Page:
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I'm battling a few clients in the realm of saving files (web banners) and how best to do so. So I'm looking for the ULTIMATE GUIDE to doing this.. i.e. tips and tricks to make ads, especially smaller ads, look their best. For the most part I build the ads in Illustrator, export for screens at 4x the actual size, and then use Photoshop to optimize/reduce the ads to actual size. These ads are combination of photoshop elements (like a background or a vehicle image) and Illustrator type/elements. The reason I can't just save an .ai based ad at actual size is it does a poor job of balancing type/images in the export - photoshop does a better job by far (IMO).
I've tried to convince all my clients to accept ads at 4x actual size and reduce it down to fit, but I have a few that just can't wrap their head around it. If I give them a 300x250 ad at 1200x1000 and they reduce it down it looks better than if I had given them the same ad at 100% of actual (less fogging and artifacts)... maybe it's just me but there is some logic to this... or am I wrong?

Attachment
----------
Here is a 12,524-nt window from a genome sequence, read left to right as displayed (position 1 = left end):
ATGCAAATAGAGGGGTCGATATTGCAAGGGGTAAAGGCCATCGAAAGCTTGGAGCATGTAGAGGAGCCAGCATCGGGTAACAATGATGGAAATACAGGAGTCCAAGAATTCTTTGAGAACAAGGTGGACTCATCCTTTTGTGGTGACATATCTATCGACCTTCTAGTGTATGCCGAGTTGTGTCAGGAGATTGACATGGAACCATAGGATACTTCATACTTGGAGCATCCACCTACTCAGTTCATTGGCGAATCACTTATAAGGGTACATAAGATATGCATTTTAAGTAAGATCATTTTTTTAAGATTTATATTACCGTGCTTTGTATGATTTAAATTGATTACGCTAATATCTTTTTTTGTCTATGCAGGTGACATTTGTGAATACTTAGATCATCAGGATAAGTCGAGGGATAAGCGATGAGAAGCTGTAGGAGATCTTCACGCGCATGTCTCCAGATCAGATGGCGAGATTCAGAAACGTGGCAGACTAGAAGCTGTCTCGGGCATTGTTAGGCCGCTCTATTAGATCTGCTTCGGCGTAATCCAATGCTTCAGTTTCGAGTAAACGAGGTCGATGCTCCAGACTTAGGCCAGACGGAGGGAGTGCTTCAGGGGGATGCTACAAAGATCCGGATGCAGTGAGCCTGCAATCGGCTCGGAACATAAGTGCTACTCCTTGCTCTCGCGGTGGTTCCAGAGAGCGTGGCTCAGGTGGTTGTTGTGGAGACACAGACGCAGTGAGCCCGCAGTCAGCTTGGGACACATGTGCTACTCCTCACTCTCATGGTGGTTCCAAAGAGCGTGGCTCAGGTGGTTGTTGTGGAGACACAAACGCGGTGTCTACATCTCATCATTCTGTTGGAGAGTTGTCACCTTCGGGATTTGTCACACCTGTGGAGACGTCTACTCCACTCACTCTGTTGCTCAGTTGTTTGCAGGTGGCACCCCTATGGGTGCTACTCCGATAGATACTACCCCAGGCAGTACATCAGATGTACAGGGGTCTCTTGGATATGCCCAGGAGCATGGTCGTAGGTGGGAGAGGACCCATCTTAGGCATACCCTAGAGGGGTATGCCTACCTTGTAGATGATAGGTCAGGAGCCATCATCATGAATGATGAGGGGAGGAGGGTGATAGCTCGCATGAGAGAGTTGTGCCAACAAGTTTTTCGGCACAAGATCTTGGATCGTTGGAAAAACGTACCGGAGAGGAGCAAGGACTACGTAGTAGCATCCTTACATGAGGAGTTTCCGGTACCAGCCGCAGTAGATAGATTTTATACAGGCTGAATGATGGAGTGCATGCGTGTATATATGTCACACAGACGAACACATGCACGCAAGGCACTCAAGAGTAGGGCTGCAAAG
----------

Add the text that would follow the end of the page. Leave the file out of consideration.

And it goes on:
I constantly have the same clients ask me to resend the same jpeg ad at a "higher resolution" because the tiny ad I sent was blurry (like a 300x50) - it's driving me nuts. This thread might be the most useful ever if the pros can jump in here and post some usable tips, guidelines, tricks, etc. I have tried building ads in photoshop and indesign but the final results are the same. Am I just doing this wrong?
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i don't do the 4 times bigger things you do. i design at the size they ask and export from illustrator. I work for an agency with lots of clients. never had these issues.